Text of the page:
ANNAPOLIS — Public libraries these days face some hard choices: Do they buy more computers so people can surf the Internet or start a bookmobile program in poor neighborhoods?
Library representatives met with Eastern Shore lawmakers Friday to discuss these pressures. They also asked them to send more money their way.
“With downsizing, corporations say they’re lean, mean and green…. At this point we’re lean…we’re mean to the people who work for us… and we’re not very green,” said Charles Powers, library administrator for Queen Anne’s County.
The rising costs of new technology and public demand for electronic information has led to severe growing pains throughout the state, Denise Davis, a technology specialist for the state library system, said in a phone interview.
“There’s been a real push to include electronic library services, and the budgets have not kept up….It’s a blessing and a nightmare all at the same time,” she said.
The state gives money to libraries based on the number of people in their counties. One bill, which the panel asked Eastern Shore lawmakers to support, would increase that amount from $9.25 to $10.25 per capita.
Since rural libraries serve fewer people, they have smaller budgets. But they are under the same pressure as large library systems to offer new technology like Internet access and electronic databases, the panel said.
Wicomico County Free Library currently has 12 computers with full Internet access, said Director Kathleen Reif. She is convinced it is a necessary service.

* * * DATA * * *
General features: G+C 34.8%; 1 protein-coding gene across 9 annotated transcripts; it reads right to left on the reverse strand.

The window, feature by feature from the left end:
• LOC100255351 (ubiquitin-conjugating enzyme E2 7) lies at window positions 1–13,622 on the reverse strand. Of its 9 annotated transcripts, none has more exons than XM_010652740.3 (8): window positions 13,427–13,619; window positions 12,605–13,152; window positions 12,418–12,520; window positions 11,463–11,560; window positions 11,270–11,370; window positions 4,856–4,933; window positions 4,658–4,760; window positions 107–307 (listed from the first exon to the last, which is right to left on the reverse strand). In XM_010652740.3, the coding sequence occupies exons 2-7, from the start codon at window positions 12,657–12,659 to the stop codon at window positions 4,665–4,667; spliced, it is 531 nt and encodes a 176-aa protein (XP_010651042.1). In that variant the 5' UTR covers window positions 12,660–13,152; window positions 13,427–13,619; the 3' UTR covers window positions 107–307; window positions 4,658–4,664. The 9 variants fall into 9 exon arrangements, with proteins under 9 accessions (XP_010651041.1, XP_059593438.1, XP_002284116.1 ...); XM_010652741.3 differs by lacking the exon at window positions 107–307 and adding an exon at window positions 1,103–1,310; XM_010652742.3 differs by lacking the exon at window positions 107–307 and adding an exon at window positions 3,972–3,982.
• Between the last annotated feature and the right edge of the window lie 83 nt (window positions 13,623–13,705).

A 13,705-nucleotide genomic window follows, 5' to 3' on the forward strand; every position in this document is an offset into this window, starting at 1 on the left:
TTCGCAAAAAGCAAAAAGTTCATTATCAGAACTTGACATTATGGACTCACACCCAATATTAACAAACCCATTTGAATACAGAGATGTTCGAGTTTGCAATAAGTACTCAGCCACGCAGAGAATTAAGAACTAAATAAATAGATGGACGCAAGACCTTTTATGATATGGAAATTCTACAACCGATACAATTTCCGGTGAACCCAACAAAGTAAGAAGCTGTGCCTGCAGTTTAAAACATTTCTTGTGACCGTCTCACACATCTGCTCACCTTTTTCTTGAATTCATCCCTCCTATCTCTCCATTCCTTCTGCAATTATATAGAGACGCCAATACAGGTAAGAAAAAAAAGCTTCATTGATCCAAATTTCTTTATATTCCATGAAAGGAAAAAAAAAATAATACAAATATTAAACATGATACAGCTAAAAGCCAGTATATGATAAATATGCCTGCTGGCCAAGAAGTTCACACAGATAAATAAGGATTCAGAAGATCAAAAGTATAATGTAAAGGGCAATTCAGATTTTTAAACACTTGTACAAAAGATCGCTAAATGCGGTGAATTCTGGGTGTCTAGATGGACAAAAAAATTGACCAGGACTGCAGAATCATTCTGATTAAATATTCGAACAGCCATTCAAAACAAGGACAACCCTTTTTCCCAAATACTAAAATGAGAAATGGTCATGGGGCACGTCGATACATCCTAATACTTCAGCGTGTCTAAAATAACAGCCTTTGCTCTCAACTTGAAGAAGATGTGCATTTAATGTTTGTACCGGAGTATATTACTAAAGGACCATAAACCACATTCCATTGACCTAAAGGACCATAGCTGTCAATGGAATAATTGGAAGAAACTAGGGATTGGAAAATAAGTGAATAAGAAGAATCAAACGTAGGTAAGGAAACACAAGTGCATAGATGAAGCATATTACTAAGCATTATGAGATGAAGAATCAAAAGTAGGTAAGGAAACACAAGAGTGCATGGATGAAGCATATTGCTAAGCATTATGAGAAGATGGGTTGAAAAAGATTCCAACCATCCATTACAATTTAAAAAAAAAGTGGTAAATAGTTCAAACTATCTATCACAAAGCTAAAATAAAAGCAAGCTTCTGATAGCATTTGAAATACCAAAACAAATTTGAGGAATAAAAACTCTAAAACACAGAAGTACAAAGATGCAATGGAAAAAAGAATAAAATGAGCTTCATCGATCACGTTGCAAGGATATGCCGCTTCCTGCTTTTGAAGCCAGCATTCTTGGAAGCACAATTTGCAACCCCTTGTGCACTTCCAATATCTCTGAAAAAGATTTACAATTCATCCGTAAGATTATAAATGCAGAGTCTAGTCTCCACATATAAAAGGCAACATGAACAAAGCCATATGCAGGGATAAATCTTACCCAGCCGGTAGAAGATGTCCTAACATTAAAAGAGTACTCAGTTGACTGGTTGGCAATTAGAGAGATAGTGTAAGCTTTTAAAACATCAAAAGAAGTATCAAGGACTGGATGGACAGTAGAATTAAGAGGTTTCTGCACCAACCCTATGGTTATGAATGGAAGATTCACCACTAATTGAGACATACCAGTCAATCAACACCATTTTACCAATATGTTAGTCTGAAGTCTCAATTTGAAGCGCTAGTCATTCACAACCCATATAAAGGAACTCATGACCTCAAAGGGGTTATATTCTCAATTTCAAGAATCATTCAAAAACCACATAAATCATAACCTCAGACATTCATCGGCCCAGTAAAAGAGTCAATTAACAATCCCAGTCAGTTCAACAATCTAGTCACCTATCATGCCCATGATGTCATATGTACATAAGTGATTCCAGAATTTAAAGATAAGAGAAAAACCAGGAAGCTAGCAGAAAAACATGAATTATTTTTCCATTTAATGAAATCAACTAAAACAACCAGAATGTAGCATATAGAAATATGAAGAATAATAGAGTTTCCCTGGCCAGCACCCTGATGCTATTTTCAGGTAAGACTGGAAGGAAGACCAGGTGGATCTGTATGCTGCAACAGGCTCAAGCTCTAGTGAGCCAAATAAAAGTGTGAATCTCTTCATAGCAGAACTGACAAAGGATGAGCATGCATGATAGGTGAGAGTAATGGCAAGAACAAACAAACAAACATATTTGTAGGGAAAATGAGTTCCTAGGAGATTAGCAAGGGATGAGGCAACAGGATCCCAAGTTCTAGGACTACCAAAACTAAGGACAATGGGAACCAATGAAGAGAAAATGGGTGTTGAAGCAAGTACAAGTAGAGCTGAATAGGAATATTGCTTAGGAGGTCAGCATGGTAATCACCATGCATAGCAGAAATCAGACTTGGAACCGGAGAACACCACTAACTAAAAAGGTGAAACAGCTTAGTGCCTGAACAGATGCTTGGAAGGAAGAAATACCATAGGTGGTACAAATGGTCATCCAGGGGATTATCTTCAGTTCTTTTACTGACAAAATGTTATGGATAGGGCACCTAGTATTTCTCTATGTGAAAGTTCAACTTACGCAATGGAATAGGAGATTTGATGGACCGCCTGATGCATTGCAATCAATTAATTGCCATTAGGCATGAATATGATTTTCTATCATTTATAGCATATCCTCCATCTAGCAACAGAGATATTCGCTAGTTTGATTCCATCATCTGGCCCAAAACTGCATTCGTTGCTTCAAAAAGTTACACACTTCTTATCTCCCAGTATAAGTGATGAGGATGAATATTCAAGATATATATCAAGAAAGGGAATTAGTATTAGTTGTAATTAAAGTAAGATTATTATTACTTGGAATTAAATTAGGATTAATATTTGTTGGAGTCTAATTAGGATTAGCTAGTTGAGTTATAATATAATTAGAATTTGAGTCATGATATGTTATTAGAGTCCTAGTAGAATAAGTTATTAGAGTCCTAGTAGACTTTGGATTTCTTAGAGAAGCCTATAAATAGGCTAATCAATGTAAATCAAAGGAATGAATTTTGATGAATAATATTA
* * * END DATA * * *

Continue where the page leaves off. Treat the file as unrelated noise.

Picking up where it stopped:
“I was once of the people in the beginning who thought this was the snake oil salesman, trying to sell us all this technology. But it really levels the playing field for people who wouldn’t be able to have access,” she said.
But the costs of training staff and maintaining computer systems have fallen to libraries barely able to keep their doors open.
Some traditional library services, like reading programs and buying special books, have been sacrificed to fund technology advances, library officials said.
When lawmakers hinted that private companies like Microsoft or Bell Atlantic could be asked to share the costs, Rief was guarded. Even when companies donate equipment, she said, libraries must find staff and money to maintain it.
“That’s like telling an alcoholic there’s a glass of scotch in front of them. You have all the technology and equipment, but you can’t afford the monthly fees and access charges,” she said.
The panel specifically asked the Eastern Shore delegation to kick in state money for Sailor, a service maintained by libraries that allows Maryland residents to access the Internet for free.
That project was started with seed money from the federal government, and continues to gobble up most of those funds, officials said. If the state assumed Sailor’s costs, the federal dollars could be used for other library projects.
The panel also wants Gov. Parris N. Glendening to allocate more money for regional libraries, which offer support services to a pool of county libraries in the same area.
Regional libraries once coordinated fairly traditional functions like inter-library book loan programs.
But as technology has advanced, they have become responsible for teaching library staff to use new software and maintaining online catalogs. They have also been particularly hard hit by budget cuts, Powers said.
The state used to give the Eastern Shore Regional Library $700,000 in annual aid. In 1992, that yearly amount was cut to $480,000, an amount that has remained flat. Since then they have laid off 12 of their 21 workers, Powers said. “The regional library picture was very rosy in the early 1990s…. Now we’re in a situation where we’re slowly dying,” he said. -30-